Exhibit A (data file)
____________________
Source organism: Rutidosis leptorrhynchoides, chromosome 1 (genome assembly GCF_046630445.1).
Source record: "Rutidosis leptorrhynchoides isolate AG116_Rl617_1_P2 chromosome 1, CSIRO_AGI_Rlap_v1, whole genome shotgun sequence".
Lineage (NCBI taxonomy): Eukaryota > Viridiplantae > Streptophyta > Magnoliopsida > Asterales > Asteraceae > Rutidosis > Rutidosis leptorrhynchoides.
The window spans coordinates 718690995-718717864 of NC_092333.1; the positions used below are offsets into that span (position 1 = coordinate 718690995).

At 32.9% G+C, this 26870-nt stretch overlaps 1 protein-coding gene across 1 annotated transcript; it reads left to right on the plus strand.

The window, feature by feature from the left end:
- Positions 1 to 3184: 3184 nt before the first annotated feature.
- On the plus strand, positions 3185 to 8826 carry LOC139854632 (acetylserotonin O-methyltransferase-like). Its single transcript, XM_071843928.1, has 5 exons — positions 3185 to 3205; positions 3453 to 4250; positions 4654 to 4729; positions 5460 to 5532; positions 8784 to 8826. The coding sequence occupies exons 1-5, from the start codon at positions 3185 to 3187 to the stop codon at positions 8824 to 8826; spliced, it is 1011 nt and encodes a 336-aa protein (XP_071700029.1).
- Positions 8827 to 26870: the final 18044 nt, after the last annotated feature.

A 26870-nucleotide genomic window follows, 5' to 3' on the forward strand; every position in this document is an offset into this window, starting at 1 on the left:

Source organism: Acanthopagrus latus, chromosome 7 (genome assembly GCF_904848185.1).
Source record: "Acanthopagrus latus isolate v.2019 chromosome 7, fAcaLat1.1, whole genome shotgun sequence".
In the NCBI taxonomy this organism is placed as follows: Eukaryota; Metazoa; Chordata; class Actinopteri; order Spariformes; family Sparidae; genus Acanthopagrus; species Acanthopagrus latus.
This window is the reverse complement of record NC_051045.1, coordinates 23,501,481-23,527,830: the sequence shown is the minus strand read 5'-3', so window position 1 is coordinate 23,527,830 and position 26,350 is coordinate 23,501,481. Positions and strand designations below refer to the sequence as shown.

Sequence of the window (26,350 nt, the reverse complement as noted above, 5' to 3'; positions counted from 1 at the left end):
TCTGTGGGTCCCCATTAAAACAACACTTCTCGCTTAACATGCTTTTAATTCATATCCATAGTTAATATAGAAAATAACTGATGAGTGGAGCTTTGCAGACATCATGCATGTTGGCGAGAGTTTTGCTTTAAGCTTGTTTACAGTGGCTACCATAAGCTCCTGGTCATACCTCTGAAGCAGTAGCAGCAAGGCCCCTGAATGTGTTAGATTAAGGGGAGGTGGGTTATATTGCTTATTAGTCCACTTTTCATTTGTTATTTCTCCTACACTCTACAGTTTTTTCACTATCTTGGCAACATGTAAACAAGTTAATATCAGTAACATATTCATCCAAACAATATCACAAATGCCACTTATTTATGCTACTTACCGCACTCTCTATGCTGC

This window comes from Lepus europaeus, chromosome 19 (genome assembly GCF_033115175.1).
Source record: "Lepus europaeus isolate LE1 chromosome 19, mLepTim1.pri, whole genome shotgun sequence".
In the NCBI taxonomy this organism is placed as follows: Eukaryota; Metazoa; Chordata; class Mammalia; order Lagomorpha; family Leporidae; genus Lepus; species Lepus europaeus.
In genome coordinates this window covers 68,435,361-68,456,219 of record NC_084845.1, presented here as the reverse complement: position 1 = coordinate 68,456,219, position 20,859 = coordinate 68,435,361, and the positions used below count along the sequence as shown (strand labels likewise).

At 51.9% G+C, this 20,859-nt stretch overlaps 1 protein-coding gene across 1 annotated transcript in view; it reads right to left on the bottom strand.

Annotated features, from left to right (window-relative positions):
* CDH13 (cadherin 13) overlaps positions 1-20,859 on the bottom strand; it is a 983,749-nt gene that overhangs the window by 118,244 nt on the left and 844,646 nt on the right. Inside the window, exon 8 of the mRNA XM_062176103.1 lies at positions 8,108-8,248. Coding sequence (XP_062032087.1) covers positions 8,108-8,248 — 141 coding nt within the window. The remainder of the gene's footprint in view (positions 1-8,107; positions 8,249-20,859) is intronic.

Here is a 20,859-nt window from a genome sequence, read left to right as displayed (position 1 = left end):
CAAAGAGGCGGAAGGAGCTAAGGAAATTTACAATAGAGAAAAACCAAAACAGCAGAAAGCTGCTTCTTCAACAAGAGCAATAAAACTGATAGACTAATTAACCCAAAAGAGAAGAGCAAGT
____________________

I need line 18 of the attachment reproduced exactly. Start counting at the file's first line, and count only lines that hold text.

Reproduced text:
Source record: "Lepus europaeus isolate LE1 chromosome 19, mLepTim1.pri, whole genome shotgun sequence".